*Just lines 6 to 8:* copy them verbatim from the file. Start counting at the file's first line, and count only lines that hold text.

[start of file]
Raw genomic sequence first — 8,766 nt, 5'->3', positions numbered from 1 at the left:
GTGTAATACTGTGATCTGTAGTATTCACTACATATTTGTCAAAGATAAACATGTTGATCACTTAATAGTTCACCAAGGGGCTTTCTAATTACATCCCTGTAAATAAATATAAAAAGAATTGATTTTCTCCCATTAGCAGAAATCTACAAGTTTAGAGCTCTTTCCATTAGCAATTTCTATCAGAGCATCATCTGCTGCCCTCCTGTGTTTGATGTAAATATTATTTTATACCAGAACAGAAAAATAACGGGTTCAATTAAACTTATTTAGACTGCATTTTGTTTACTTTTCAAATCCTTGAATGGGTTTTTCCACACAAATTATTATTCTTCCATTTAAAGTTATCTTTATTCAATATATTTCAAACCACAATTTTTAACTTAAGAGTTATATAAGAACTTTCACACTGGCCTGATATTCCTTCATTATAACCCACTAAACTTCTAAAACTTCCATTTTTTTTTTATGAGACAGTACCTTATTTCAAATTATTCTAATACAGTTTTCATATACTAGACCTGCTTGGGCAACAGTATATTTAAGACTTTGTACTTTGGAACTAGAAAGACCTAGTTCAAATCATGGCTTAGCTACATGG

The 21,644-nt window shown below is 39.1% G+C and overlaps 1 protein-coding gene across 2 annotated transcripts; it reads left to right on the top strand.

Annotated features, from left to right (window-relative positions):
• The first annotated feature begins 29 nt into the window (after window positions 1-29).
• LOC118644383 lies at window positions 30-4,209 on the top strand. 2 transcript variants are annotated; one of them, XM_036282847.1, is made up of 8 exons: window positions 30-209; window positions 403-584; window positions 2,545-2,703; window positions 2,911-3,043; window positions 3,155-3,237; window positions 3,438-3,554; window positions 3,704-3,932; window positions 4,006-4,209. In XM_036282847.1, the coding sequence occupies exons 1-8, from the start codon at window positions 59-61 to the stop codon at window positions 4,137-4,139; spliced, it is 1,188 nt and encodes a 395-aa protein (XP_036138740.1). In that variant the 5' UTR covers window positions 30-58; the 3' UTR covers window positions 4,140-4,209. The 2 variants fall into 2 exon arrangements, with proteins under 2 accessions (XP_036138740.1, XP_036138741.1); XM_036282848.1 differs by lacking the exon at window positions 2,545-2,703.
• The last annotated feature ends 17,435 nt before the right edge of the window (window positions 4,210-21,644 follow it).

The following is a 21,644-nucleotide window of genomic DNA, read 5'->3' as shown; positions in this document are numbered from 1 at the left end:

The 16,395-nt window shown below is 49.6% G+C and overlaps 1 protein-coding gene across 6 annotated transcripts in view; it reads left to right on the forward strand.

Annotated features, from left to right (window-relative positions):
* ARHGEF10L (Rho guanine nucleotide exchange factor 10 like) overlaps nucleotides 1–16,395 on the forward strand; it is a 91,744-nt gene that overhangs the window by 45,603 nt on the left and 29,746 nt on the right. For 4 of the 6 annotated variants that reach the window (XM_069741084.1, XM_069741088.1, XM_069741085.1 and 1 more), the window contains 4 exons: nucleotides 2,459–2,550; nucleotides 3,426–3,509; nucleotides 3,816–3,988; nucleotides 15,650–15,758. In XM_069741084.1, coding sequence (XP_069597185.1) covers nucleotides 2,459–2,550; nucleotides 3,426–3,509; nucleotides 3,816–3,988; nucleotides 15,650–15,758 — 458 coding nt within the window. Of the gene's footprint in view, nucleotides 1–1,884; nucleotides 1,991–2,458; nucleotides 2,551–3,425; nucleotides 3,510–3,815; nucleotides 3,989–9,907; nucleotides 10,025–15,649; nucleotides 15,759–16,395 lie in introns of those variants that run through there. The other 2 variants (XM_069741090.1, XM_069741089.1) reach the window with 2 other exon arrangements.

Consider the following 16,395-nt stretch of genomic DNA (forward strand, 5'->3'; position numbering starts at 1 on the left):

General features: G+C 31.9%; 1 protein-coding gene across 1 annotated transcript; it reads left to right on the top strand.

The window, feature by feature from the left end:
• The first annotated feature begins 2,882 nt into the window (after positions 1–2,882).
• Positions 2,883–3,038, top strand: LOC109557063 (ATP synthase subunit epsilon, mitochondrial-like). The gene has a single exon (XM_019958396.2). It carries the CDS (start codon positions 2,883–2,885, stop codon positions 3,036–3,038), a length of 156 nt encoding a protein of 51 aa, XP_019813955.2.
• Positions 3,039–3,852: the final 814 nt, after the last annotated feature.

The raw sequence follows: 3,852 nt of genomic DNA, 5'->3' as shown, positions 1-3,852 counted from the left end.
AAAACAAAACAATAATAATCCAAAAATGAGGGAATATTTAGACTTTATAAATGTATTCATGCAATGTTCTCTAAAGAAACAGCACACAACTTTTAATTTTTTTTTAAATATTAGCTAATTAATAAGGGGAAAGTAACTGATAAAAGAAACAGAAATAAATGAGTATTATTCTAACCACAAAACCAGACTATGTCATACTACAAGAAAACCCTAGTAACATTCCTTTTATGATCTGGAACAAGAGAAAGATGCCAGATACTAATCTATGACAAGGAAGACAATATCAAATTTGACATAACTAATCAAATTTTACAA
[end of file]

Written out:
• LOC118644383 lies at window positions 30-4,209 on the top strand. 2 transcript variants are annotated; one of them, XM_036282847.1, is made up of 8 exons: window positions 30-209; window positions 403-584; window positions 2,545-2,703; window positions 2,911-3,043; window positions 3,155-3,237; window positions 3,438-3,554; window positions 3,704-3,932; window positions 4,006-4,209. In XM_036282847.1, the coding sequence occupies exons 1-8, from the start codon at window positions 59-61 to the stop codon at window positions 4,137-4,139; spliced, it is 1,188 nt and encodes a 395-aa protein (XP_036138740.1). In that variant the 5' UTR covers window positions 30-58; the 3' UTR covers window positions 4,140-4,209. The 2 variants fall into 2 exon arrangements, with proteins under 2 accessions (XP_036138740.1, XP_036138741.1); XM_036282848.1 differs by lacking the exon at window positions 2,545-2,703.
• The last annotated feature ends 17,435 nt before the right edge of the window (window positions 4,210-21,644 follow it).

The following is a 21,644-nucleotide window of genomic DNA, read 5'->3' as shown; positions in this document are numbered from 1 at the left end: